Recently I’ve become a silent participant to a huge collaboration intended to map all the molecular hydrogen outflows in Orion-A Molecular Ridge. The submitted paper is entitled: A census of molecular outflows and their sources along the Orion A molecular ridge Characteristics and overall distribution by Davis et al. It is a remarkable work combining data from several wave-bands NIR to MM. Here is the abstract:
Aims. A census of molecular outflows across the entire Orion A Giant Molecular Cloud is sought. With this paper we aim to associate each flow with its progenitor and associated molecular core, so that the characteristics of the outflows and out?ow sources can be established.
Methods. We present wide-field near-infrared images of Orion A, obtained with the Wide Field Camera, WFCAM, on the United Kingdom Infrared Telescope. Broad-band K and narrow-band H2 1-0S(1) images of a contiguous~8 square degree region are compared to mid-IR photometry from the Spitzer Space Telescope and (sub)millimetre dust-continuum maps obtained with the MAMBO and SCUBA bolometer arrays. Using previously-published H2 images, we also measure proper motions for H2 features in 33 outflows, and use these data to help associated flows with existing sources and/or dust cores.
Results. Together these data give a detailed picture of dynamical star formation across this extensive region. We increase the number of known molecular outflows to 116. A total of 111 jets were observed with Spitzer; outflow sources are identi?ed for 72 of them (12 more jets have tentative progenitors). The MAMBO 1200 µm maps cover 97 H2 flows; of the 73 observed jets with candidate outflow sources, 57 (78%) are associated with cores or extended emission. The H2 jets are widely distributed and randomly orientated; the jets do not appear to be orthogonal to large-scale filaments or even to the small-scale cores associated with the outflow sources (at least when traced with the 11” resolution of the 1200 µm MAMBO observations). Moreover, jet lengths, L, and jet opening angles, ?, are not obviously correlated with indicators of outflow source age – source spectral index, ? (measured from near- and mid-IR photometry), or (sub)millimetre core flux. It seems clear that excitation requirements limit the usefulness of H2 as a tracer of L and ? (though jet position angles are well defined).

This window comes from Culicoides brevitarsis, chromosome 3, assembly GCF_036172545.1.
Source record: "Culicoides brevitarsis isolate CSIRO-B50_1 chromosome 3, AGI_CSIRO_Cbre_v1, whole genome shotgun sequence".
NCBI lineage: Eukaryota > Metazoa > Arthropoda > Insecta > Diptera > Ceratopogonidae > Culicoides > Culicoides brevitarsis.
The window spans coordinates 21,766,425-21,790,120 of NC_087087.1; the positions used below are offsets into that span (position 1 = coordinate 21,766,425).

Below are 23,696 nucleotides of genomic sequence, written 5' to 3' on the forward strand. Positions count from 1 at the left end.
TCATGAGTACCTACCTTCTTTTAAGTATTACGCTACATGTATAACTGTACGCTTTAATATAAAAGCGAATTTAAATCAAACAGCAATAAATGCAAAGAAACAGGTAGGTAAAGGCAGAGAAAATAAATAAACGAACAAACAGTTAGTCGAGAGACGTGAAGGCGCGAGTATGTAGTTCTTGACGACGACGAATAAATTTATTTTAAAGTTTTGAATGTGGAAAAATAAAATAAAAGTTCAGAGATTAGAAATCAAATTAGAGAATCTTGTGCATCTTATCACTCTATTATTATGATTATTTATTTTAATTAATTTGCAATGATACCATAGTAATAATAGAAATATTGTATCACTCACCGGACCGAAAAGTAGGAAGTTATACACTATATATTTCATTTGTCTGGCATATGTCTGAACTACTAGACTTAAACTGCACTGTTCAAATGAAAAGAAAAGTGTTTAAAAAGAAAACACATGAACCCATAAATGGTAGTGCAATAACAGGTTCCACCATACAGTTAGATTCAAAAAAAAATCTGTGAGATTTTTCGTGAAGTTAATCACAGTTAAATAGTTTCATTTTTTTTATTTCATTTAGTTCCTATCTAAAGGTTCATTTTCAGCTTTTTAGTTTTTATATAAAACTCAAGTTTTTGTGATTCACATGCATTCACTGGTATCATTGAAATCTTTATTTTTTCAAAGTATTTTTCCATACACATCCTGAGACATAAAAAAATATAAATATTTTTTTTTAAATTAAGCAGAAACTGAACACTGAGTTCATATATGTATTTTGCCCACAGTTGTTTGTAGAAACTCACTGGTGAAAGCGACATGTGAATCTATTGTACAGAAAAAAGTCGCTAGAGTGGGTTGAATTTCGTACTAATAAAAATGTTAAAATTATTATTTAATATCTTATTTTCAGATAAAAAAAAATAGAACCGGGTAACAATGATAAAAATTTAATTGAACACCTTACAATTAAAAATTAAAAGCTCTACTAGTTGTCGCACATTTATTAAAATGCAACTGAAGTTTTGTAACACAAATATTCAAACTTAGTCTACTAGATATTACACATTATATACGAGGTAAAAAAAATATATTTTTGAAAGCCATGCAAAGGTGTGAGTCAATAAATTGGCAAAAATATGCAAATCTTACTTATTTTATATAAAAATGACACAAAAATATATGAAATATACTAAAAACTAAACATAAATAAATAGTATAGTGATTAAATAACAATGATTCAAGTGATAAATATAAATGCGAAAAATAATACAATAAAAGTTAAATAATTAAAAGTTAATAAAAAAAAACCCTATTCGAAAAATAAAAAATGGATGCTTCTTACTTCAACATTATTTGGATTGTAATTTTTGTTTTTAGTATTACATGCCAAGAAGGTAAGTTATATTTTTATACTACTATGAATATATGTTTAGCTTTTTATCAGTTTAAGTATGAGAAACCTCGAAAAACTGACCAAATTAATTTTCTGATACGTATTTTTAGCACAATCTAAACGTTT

Conclusions. We demonstrate that H2 jet sources are predominantly protostellar sources with flat or positive near-to-mid-IR spectral indices, rather than disk-excess (or T Tauri) stars. Most, if not all, protostars associated with molecular cores drive molecular outflows. However, not all molecular cores are associated with protostars or H2 jets. On statistical grounds, the H2 jet phase may be marginally shorter than the protostellar phase, though must be considerably (by an order of magnitude) shorter than the prestellar phase. In terms of range and mean value of ?, H2 jet sources are indistinguishable from the more abundant protostars. However, the spread in ? is probably a function of inclination angle as much as source age: the protostars without jets are almost certainly more evolved than their jet-driving counterparts, although these later stages of protostellar evolution (as the source transitions to being a “disk excess” source) are probably relatively brief, since a large fraction of protostars do drive outflows. We also find that protostars that power outflows are no more (nor no less) clustered than protostars that do not. Clearly, outflows weaken and fade rapidly as a source evolves from protostar to pre-main-sequence star, on time-scales much shorter than those associated with the dispersal of young stellar objects.